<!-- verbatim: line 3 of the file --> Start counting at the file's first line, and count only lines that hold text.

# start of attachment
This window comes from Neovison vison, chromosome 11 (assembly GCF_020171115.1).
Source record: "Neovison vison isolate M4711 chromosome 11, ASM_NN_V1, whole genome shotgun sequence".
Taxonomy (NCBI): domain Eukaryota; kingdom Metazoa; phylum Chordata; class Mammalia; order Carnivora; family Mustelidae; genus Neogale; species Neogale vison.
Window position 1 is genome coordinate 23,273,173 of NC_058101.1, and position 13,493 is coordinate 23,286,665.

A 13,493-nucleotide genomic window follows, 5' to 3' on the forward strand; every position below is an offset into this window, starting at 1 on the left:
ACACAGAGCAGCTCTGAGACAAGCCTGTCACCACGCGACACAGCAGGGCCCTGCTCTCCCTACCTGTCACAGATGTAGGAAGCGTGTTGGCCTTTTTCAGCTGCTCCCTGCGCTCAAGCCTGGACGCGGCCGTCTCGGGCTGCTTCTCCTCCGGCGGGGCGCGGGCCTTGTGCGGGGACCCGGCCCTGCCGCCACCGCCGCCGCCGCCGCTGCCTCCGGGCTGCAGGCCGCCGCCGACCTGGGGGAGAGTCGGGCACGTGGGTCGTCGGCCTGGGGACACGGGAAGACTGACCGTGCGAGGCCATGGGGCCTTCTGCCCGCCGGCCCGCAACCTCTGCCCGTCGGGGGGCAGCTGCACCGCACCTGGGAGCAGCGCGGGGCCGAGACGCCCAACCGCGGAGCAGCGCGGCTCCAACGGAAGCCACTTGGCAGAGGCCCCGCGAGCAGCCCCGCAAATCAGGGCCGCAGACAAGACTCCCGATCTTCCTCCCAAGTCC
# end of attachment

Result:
Taxonomy (NCBI): domain Eukaryota; kingdom Metazoa; phylum Chordata; class Mammalia; order Carnivora; family Mustelidae; genus Neogale; species Neogale vison.